It is not clear that Robert Dickinson himself is that versed in the genre: there do not seem to be any references to other SF works. Yet time travel is such a core SF trope, arguably notably starting with H. G. Wells' The Time Machine (1894), and The Tourist is so richly crafted a novel, that some of the novel's ideas are almost invariably reminiscent of earlier works. For example, the notion of 'Safety' – the 23rd century's equivalent of the security services – and especially their talked about but not seen operation in Geneva, being necessary to police (as well as protect) the time travelling tourists is reminiscent of the Time Service in Up the Line by Robert Silverberg (1969). Also the isolated 25th century clearly has a parallel in the 'Hidden Centuries' between 70,000th and 150,000th in Isaac Asimov's The End of Eternity (1955), and then there are the time tourists in David Twohy's film Timescape (1991). So, if Robert Dickinson is steeped in SF it does not show, but this does not at all matter as The Tourist assuredly stands on its own two feet.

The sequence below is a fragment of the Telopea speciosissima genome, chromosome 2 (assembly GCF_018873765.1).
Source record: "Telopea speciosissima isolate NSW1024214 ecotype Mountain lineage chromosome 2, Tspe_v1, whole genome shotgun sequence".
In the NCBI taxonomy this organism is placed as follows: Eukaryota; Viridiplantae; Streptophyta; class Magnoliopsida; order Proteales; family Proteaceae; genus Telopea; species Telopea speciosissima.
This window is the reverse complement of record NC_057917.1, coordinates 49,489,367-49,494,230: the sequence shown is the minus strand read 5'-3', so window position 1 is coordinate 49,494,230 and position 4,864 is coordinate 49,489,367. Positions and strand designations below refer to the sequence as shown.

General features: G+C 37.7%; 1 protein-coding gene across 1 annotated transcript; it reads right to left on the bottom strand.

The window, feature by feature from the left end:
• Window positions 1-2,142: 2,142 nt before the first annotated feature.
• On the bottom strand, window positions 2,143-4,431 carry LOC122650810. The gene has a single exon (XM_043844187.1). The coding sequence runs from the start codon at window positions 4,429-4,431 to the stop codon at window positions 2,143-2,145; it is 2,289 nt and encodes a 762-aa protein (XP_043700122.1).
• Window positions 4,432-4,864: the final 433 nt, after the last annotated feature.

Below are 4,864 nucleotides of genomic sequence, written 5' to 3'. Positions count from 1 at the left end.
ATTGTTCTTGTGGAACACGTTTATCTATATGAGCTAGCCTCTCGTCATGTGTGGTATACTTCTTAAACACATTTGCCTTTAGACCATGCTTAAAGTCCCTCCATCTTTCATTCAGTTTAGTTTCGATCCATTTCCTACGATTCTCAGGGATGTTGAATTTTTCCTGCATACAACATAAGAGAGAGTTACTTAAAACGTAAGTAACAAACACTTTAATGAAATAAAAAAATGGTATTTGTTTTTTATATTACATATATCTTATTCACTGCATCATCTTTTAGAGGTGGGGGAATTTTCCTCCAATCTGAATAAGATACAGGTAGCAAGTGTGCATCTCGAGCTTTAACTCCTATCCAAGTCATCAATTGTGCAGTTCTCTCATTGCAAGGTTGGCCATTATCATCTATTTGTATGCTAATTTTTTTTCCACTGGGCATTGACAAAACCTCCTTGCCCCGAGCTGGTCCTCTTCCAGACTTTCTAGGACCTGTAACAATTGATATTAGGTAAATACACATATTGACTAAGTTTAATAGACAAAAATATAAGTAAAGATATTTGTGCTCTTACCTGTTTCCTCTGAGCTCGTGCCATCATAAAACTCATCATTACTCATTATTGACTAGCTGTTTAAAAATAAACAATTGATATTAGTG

Robert Dickinson provides a detailed portrayal of his novel's set-up. This is engaging in itself but also allows for some observations on our own time's potentially quirky aspects: we value visual imagery and electronic records, but the visitors from the post-NEE future (where electronic records have been destroyed) value books. And then there is the future visitors enjoyment of music as it was originally played back in the 17th and 18th centuries, recordings of which were obtained by risky long-distance time-travel to unseated locales where there are no permanent time-links.